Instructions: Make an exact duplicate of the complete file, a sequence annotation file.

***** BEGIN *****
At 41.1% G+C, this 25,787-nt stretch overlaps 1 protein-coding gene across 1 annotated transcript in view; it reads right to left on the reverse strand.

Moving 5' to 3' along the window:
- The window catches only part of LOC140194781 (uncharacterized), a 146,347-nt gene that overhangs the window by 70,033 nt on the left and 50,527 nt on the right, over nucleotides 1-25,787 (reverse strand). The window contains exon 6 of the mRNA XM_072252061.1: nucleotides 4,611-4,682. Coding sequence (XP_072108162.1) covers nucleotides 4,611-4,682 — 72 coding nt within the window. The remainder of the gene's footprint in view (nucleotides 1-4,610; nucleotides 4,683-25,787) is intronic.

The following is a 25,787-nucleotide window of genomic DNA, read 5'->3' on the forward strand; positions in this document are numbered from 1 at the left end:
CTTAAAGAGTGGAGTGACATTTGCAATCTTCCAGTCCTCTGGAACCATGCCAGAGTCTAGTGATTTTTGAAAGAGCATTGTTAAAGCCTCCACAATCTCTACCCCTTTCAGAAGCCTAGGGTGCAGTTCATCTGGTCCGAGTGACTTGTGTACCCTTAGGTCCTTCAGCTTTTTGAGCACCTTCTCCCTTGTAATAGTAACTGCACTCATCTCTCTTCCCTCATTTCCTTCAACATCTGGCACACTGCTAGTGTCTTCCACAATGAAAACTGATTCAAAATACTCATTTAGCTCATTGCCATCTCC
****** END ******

At 41.1% G+C, this 25,787-nt stretch overlaps 1 protein-coding gene across 1 annotated transcript in view; it reads right to left on the reverse strand.

Moving 5' to 3' along the window:
- The window catches only part of LOC140194781 (uncharacterized), a 146,347-nt gene that overhangs the window by 70,033 nt on the left and 50,527 nt on the right, over nucleotides 1-25,787 (reverse strand). The window contains exon 6 of the mRNA XM_072252061.1: nucleotides 4,611-4,682. Coding sequence (XP_072108162.1) covers nucleotides 4,611-4,682 — 72 coding nt within the window. The remainder of the gene's footprint in view (nucleotides 1-4,610; nucleotides 4,683-25,787) is intronic.

The following is a 25,787-nucleotide window of genomic DNA, read 5'->3' on the forward strand; positions in this document are numbered from 1 at the left end:
CTTAAAGAGTGGAGTGACATTTGCAATCTTCCAGTCCTCTGGAACCATGCCAGAGTCTAGTGATTTTTGAAAGAGCATTGTTAAAGCCTCCACAATCTCTACCCCTTTCAGAAGCCTAGGGTGCAGTTCATCTGGTCCGAGTGACTTGTGTACCCTTAGGTCCTTCAGCTTTTTGAGCACCTTCTCCCTTGTAATAGTAACTGCACTCATCTCTCTTCCCTCATTTCCTTCAACATCTGGCACACTGCTAGTGTCTTCCACAATGAAAACTGATTCAAAATACTCATTTAGCTCATTGCCATCTCC